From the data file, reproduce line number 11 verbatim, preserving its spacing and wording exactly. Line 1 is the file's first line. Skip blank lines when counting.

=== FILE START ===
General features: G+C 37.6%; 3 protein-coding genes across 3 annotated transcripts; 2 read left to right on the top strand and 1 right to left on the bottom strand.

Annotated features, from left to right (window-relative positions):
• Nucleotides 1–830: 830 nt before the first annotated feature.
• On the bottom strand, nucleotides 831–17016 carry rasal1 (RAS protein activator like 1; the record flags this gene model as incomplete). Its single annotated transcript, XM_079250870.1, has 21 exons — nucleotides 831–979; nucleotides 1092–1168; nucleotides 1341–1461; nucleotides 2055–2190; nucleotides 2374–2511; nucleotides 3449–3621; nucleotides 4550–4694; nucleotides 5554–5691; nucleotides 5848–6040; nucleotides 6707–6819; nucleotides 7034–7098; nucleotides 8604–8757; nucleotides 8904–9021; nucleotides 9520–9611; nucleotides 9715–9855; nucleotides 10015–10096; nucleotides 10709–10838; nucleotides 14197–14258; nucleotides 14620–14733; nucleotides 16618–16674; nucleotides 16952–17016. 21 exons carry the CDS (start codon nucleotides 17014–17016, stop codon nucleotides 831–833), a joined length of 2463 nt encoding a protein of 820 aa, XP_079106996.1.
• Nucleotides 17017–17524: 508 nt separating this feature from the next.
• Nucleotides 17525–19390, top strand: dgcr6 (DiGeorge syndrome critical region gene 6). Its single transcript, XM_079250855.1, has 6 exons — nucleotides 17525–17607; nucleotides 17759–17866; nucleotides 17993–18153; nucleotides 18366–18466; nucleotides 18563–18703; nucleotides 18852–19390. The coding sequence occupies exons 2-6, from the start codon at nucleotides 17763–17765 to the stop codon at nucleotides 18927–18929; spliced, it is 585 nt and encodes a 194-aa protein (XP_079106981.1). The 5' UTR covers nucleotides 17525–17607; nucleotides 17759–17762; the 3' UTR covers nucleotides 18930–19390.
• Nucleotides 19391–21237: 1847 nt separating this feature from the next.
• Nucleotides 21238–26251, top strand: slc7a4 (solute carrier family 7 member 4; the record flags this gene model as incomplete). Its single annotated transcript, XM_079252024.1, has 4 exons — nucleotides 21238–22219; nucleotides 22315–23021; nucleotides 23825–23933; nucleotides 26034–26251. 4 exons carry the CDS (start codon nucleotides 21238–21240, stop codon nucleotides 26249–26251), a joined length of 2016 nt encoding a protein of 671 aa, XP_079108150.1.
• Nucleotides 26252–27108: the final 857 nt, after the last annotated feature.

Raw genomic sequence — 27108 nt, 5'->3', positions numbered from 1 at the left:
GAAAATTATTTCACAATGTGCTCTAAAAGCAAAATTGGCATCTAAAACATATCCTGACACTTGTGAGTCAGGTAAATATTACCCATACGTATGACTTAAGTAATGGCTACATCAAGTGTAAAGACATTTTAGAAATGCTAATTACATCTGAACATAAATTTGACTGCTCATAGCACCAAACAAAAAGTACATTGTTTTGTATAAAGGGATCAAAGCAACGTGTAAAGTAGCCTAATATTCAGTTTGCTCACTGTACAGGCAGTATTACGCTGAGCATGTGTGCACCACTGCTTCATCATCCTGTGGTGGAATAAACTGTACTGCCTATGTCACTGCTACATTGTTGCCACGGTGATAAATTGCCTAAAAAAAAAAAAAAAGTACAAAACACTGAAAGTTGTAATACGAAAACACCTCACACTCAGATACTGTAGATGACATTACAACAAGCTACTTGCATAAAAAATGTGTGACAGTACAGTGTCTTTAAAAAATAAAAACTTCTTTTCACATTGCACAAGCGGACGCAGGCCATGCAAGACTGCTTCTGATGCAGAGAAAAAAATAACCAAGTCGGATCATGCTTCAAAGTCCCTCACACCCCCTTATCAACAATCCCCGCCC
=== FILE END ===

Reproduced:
GAAAATTATTTCACAATGTGCTCTAAAAGCAAAATTGGCATCTAAAACATATCCTGACACTTGTGAGTCAGGTAAATATTACCCATACGTATGACTTAAGTAATGGCTACATCAAGTGTAAAGACATTTTAGAAATGCTAATTACATCTGAACATAAATTTGACTGCTCATAGCACCAAACAAAAAGTACATTGTTTTGTATAAAGGGATCAAAGCAACGTGTAAAGTAGCCTAATATTCAGTTTGCTCACTGTACAGGCAGTATTACGCTGAGCATGTGTGCACCACTGCTTCATCATCCTGTGGTGGAATAAACTGTACTGCCTATGTCACTGCTACATTGTTGCCACGGTGATAAATTGCCTAAAAAAAAAAAAAAAGTACAAAACACTGAAAGTTGTAATACGAAAACACCTCACACTCAGATACTGTAGATGACATTACAACAAGCTACTTGCATAAAAAATGTGTGACAGTACAGTGTCTTTAAAAAATAAAAACTTCTTTTCACATTGCACAAGCGGACGCAGGCCATGCAAGACTGCTTCTGATGCAGAGAAAAAAATAACCAAGTCGGATCATGCTTCAAAGTCCCTCACACCCCCTTATCAACAATCCCCGCCC